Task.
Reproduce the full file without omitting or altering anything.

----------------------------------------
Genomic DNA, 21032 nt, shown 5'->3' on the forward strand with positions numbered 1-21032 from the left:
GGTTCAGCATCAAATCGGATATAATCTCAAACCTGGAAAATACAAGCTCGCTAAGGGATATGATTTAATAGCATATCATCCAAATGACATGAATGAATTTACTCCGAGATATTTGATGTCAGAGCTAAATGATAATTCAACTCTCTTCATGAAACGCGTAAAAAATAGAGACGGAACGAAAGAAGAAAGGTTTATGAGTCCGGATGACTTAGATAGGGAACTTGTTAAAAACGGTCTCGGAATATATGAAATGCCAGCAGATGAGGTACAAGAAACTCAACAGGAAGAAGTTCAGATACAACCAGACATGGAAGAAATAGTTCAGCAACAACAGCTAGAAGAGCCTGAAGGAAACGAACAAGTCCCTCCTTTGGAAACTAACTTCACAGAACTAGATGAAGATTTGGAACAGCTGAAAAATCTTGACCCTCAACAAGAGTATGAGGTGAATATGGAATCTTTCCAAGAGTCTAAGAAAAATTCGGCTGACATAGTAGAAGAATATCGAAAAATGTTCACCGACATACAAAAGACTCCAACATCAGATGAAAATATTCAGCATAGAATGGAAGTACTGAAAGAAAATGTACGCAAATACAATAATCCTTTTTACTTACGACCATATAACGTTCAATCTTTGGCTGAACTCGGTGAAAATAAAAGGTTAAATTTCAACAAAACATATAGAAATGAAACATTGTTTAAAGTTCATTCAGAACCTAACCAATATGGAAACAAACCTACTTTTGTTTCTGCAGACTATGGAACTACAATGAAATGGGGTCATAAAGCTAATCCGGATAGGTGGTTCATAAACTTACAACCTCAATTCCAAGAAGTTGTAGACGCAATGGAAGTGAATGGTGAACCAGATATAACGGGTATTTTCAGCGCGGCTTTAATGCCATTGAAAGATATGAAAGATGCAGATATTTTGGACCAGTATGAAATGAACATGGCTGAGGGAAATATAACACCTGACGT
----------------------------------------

Genomic DNA, 21032 nt, shown 5'->3' on the forward strand with positions numbered 1-21032 from the left:
GGTTCAGCATCAAATCGGATATAATCTCAAACCTGGAAAATACAAGCTCGCTAAGGGATATGATTTAATAGCATATCATCCAAATGACATGAATGAATTTACTCCGAGATATTTGATGTCAGAGCTAAATGATAATTCAACTCTCTTCATGAAACGCGTAAAAAATAGAGACGGAACGAAAGAAGAAAGGTTTATGAGTCCGGATGACTTAGATAGGGAACTTGTTAAAAACGGTCTCGGAATATATGAAATGCCAGCAGATGAGGTACAAGAAACTCAACAGGAAGAAGTTCAGATACAACCAGACATGGAAGAAATAGTTCAGCAACAACAGCTAGAAGAGCCTGAAGGAAACGAACAAGTCCCTCCTTTGGAAACTAACTTCACAGAACTAGATGAAGATTTGGAACAGCTGAAAAATCTTGACCCTCAACAAGAGTATGAGGTGAATATGGAATCTTTCCAAGAGTCTAAGAAAAATTCGGCTGACATAGTAGAAGAATATCGAAAAATGTTCACCGACATACAAAAGACTCCAACATCAGATGAAAATATTCAGCATAGAATGGAAGTACTGAAAGAAAATGTACGCAAATACAATAATCCTTTTTACTTACGACCATATAACGTTCAATCTTTGGCTGAACTCGGTGAAAATAAAAGGTTAAATTTCAACAAAACATATAGAAATGAAACATTGTTTAAAGTTCATTCAGAACCTAACCAATATGGAAACAAACCTACTTTTGTTTCTGCAGACTATGGAACTACAATGAAATGGGGTCATAAAGCTAATCCGGATAGGTGGTTCATAAACTTACAACCTCAATTCCAAGAAGTTGTAGACGCAATGGAAGTGAATGGTGAACCAGATATAACGGGTATTTTCAGCGCGGCTTTAATGCCATTGAAAGATATGAAAGATGCAGATATTTTGGACCAGTATGAAATGAACATGGCTGAGGGAAATATAACACCTGACGT